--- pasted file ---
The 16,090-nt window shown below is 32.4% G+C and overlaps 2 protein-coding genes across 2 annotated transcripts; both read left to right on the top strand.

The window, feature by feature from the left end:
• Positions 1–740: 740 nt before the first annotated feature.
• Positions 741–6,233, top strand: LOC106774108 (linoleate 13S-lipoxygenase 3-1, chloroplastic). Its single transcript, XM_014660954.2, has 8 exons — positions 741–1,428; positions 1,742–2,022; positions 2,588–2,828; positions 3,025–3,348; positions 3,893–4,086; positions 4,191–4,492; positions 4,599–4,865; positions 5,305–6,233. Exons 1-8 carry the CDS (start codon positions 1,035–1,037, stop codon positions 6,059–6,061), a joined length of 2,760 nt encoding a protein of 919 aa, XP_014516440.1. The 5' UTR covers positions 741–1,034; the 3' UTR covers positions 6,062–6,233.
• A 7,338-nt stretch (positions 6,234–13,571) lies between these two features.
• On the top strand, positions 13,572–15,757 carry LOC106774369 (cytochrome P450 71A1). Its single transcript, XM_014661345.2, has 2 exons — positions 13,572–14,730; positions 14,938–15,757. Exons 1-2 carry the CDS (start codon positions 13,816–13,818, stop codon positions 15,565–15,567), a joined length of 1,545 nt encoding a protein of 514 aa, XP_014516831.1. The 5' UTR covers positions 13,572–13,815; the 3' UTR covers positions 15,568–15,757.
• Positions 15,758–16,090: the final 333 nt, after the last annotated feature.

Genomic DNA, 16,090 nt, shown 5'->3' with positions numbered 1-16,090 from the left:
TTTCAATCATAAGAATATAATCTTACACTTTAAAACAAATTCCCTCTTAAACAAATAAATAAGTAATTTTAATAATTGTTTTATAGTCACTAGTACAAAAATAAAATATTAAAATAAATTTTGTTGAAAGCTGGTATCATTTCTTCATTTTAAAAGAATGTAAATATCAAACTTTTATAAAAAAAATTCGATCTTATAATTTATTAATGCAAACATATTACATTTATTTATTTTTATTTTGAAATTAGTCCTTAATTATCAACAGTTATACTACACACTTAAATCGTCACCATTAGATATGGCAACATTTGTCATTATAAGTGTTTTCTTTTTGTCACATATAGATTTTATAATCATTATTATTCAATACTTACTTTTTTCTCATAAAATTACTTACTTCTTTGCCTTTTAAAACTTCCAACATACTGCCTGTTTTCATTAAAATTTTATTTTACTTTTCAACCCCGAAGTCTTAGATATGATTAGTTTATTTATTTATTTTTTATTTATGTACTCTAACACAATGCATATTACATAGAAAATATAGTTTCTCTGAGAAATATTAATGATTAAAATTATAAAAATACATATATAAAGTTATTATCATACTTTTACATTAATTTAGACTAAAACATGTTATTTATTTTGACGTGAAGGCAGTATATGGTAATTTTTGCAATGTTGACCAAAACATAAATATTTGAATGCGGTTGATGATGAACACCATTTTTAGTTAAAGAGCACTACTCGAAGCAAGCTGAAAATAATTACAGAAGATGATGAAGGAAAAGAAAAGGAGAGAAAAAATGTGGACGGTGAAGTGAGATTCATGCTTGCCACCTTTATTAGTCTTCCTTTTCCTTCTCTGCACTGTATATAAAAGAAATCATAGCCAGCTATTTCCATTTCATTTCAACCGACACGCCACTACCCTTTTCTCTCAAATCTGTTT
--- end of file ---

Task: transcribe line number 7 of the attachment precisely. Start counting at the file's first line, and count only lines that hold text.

• Positions 15,758–16,090: the final 333 nt, after the last annotated feature.